Flat Design

Your constantly-updated definition of Flat Design and collection of videos and articles

What is Flat Design?

Flat design is a user interface design style that uses simple, two-dimensional elements and bright colors. It is often contrasted to the skeuomorphic style that gives the illusion of three dimensions through copying real-life properties. Its popularity became prominent with the release of Windows 8, Apple’s iOS 7, and Google’s Material Design, all of which utilize flat design.

Flat design was originally developed for responsive design, where a website’s content scales smoothly depending on the device’s screen size. With the use of simple shapes and minimal textures, flat design ensures that responsive designs work well and load fast (especially important since mobile devices have slower internet speeds). By reducing the amount of visual noise (in the form of textures and shadows), flat design provides users with a streamlined and more optimal user experience.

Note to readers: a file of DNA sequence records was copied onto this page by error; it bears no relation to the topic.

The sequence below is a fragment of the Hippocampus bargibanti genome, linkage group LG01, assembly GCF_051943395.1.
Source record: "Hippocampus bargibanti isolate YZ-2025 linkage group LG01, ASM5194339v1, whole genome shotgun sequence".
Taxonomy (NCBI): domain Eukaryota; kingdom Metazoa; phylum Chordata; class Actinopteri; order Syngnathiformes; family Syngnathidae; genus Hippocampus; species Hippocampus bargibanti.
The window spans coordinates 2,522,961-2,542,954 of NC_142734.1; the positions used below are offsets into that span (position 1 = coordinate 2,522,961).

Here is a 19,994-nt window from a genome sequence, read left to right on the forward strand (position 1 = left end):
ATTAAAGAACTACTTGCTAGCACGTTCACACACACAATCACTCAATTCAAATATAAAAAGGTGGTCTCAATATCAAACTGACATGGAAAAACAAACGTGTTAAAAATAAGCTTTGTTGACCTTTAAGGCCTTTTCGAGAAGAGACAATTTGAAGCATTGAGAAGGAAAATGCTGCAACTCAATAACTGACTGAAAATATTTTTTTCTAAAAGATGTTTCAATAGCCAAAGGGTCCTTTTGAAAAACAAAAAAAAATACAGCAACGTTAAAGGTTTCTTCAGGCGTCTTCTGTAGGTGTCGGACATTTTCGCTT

However, despite its popularity, flat design also has drawbacks regarding the user experience. The absence of three-dimensional effects (e.g., drop shadows) takes away the cues that indicate how a user can interact with a design. For example, buttons in the flat design style do not appear distinct from other visual elements on a webpage, and therefore do not appear clickable. Because of this danger, flat design is increasingly applied in a more balanced way, often referred to as “flat design 2.0” or “almost flat design.” This trend takes the clean and simple visuals from flat design and adds some subtle skeuomorphic qualities such as color variations and shadows. With this increased depth and dimension, visual variety increases and usability improves. For instance, Google’s Material Design and Apple’s iOS interfaces heavily use shadows and/or blurring effects to make their interfaces more intuitive to use.

Questions related to Flat Design

What is a flat design style?

A flat design style is a clean and minimalist graphic style that uses 2D elements with bright colors. It focuses on minimalism, functionality, and usability and uses no shading or extra details to make visuals look 3D. It prioritizes a clean and organized layout to minimize distractions and improve clarity.